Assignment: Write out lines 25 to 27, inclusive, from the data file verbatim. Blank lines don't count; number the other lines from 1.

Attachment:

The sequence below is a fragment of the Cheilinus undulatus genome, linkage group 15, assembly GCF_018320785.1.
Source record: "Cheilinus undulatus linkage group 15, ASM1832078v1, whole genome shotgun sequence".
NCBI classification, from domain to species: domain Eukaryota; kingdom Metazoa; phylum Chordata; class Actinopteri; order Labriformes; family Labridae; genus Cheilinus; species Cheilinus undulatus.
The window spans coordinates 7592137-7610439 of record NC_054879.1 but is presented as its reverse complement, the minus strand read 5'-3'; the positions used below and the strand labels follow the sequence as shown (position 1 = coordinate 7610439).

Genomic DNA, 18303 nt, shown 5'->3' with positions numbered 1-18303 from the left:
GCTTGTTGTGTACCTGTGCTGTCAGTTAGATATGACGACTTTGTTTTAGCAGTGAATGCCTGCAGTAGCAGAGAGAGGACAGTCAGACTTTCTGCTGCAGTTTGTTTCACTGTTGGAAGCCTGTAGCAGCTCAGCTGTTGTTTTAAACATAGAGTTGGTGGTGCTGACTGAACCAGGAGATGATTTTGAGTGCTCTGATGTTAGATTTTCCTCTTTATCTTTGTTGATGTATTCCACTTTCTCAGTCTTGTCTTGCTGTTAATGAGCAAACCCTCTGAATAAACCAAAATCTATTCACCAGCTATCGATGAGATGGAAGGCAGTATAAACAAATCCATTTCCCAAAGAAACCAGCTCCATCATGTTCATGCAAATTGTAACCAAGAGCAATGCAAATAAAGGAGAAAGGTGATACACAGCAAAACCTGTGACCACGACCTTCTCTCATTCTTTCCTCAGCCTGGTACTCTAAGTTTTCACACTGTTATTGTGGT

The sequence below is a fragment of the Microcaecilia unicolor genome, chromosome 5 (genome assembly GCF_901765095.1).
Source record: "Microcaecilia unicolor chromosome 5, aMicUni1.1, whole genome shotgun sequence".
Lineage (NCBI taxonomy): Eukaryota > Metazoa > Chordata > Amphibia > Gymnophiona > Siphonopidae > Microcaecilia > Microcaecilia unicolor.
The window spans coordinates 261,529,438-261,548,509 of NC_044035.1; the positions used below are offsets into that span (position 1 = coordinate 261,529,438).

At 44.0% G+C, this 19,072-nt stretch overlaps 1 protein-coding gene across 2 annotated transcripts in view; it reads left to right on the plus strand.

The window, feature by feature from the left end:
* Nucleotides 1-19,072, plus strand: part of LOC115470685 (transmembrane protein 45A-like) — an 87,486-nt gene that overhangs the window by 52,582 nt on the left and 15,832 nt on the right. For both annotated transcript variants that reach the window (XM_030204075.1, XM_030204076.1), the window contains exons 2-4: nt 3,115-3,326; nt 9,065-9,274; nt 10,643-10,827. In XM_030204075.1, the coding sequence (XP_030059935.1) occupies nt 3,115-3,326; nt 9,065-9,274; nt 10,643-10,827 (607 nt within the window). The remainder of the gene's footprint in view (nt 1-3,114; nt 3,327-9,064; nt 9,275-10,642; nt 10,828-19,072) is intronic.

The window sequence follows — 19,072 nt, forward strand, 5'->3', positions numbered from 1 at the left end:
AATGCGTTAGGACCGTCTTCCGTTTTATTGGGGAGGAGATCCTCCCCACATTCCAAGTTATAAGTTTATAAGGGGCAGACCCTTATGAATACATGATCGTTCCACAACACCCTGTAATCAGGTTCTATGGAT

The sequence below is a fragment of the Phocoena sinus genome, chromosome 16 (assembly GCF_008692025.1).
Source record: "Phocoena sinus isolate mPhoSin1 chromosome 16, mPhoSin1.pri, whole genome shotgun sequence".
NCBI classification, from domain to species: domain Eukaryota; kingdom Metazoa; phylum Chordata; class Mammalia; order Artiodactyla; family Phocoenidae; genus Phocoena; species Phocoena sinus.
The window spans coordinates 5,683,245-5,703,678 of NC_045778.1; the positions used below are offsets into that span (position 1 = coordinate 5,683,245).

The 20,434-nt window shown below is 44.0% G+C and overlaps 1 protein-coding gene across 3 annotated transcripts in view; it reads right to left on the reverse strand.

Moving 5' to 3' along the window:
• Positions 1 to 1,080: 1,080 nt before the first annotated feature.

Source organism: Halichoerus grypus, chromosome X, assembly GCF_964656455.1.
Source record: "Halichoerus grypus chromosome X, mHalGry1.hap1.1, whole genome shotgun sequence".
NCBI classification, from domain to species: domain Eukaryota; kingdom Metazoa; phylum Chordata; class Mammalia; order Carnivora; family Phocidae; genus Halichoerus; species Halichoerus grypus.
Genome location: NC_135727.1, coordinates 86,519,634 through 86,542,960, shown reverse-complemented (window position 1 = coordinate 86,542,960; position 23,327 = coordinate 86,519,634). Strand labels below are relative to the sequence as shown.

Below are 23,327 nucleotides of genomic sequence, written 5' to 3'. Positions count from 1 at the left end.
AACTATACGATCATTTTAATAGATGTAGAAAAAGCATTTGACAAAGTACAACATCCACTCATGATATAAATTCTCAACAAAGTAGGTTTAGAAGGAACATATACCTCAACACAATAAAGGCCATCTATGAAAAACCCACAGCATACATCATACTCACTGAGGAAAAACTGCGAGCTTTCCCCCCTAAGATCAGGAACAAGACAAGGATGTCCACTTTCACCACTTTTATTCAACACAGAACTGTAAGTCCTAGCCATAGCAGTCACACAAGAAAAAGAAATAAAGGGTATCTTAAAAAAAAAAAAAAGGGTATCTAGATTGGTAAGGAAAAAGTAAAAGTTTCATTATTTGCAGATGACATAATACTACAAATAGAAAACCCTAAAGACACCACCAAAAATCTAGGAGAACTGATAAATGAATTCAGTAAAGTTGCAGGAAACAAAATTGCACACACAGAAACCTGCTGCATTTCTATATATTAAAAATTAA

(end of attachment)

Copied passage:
NCBI classification, from domain to species: domain Eukaryota; kingdom Metazoa; phylum Chordata; class Mammalia; order Carnivora; family Phocidae; genus Halichoerus; species Halichoerus grypus.
Genome location: NC_135727.1, coordinates 86,519,634 through 86,542,960, shown reverse-complemented (window position 1 = coordinate 86,542,960; position 23,327 = coordinate 86,519,634). Strand labels below are relative to the sequence as shown.

Below are 23,327 nucleotides of genomic sequence, written 5' to 3'. Positions count from 1 at the left end.